10. trumwill says:

    Logtar, it sure seems to me that I have seen a change. At the very least, checking items at the gate which used to be a rarity is now pretty common. And it seems more difficult to find capacity in the overhead compartments than it used to.

  11. web says:


    Almost *EVERYONE* has a carry-on of some sort. Briefcase, backpack, purse, something. To go on a plane flight without something to do – laptop, book, a snack since they took away even the in-flight snack – would be ridiculous.

  12. trumwill says:

    Web, In airline lingo, you’re allowed one carry-on and one personal item. The latter is defined as something that can fit under the seat in front of you, like a purse or a laptop (or a lightly-filled or smaller backpack). The former is any other bag that will fit in the overhead compartment. There’s also a third category, which are items too big for either place, which has to be gate-checked.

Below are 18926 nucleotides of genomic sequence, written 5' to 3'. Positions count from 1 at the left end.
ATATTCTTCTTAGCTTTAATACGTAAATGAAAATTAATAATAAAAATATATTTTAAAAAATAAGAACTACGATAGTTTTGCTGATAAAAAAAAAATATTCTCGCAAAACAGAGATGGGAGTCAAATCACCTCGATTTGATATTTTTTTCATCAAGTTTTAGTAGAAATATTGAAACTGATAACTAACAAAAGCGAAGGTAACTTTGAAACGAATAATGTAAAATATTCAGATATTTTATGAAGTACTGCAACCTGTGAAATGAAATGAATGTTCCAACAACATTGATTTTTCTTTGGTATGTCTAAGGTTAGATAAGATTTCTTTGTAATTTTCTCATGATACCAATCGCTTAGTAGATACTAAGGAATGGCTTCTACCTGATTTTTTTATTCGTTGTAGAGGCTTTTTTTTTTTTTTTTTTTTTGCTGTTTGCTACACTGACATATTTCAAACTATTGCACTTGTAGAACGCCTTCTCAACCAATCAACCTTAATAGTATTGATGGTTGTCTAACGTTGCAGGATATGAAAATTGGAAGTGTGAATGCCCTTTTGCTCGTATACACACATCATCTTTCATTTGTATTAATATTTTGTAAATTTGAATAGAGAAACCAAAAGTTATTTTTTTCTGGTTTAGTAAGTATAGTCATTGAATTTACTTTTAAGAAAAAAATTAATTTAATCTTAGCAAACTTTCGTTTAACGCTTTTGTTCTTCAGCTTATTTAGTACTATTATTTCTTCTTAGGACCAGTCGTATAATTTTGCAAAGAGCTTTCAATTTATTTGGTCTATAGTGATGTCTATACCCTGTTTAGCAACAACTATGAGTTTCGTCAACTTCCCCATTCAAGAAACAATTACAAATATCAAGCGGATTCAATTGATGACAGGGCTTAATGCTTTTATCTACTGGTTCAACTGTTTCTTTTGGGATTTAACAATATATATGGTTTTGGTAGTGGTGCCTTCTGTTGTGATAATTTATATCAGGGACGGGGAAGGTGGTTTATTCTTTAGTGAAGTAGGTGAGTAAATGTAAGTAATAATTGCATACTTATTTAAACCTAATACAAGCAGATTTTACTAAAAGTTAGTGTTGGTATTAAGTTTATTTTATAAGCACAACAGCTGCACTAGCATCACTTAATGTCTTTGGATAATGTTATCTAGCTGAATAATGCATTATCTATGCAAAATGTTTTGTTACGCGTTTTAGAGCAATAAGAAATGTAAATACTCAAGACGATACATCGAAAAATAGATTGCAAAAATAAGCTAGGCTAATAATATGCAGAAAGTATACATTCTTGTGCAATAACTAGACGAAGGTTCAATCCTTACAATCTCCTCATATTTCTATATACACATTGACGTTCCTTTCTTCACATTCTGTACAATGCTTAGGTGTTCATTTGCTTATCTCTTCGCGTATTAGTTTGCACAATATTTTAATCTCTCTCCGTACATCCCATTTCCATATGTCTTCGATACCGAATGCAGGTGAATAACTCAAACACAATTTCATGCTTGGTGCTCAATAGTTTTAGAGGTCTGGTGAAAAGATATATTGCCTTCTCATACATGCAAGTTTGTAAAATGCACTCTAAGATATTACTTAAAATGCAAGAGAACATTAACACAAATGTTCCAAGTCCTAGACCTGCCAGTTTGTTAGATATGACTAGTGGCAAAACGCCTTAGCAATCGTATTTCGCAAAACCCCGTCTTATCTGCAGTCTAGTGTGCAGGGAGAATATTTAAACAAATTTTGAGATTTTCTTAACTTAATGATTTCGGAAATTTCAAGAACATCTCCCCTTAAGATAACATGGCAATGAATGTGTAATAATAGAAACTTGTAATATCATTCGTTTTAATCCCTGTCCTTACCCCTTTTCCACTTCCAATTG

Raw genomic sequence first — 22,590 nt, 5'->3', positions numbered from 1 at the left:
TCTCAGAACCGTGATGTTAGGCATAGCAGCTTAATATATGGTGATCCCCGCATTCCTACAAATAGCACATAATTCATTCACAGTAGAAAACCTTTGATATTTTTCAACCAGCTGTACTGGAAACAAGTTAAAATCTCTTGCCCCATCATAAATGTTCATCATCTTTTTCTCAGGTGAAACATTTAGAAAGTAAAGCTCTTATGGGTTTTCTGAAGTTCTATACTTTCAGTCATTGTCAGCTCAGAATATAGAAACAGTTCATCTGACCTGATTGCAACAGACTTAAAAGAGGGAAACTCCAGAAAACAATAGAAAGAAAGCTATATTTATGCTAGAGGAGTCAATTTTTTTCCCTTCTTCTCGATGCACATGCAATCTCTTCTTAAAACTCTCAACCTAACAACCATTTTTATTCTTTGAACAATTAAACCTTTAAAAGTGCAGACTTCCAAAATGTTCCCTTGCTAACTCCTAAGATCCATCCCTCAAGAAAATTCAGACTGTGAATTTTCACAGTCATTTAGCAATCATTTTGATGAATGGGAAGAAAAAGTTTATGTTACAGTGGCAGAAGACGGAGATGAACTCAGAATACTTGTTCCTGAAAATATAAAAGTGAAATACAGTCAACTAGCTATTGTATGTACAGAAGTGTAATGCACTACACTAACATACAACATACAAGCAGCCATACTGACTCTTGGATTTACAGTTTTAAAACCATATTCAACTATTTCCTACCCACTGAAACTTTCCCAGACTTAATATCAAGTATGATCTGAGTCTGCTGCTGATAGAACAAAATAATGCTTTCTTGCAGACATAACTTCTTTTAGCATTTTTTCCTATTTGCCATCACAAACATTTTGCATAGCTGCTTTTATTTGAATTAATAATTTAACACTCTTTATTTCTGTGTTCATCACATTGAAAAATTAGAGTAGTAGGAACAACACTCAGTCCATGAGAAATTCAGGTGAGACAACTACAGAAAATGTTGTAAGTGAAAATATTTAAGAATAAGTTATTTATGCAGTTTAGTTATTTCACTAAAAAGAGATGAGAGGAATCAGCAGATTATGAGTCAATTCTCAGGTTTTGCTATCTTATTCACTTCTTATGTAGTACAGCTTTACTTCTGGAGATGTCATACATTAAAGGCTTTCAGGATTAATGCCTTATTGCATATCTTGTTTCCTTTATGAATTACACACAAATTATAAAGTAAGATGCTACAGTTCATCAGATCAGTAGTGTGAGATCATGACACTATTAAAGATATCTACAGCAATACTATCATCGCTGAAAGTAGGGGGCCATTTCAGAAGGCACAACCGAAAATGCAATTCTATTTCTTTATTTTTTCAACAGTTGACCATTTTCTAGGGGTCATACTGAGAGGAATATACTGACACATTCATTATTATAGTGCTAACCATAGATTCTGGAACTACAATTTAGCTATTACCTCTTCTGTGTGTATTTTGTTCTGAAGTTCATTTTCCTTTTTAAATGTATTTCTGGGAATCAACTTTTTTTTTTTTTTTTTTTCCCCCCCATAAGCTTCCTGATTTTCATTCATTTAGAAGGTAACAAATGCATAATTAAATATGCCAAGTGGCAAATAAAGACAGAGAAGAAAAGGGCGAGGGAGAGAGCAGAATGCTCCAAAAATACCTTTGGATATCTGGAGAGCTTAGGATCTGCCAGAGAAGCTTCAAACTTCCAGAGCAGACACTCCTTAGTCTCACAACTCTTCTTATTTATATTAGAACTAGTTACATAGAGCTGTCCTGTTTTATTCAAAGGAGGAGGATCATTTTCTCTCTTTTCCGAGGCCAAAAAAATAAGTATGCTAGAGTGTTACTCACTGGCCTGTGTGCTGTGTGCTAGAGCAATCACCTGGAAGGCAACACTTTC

I am referring to giving preference only to those with a personal item.

    For what it’s worth, Spirit Airlines is only charging for carry-ons (and gate-checked items, presumably), but not personal items.

  13. Mike Hunt says:

    Anything that be done to reduce carry-on items is positive in my book. People have really stretched the boundaries and have become a real nuisance about the whole matter.


    I’m surprised your situation didn’t happen on Psi Airlines…


    Both David Puddy and Jeff Greene get on airplanes with no personal items. They just stare at the seat in front of them.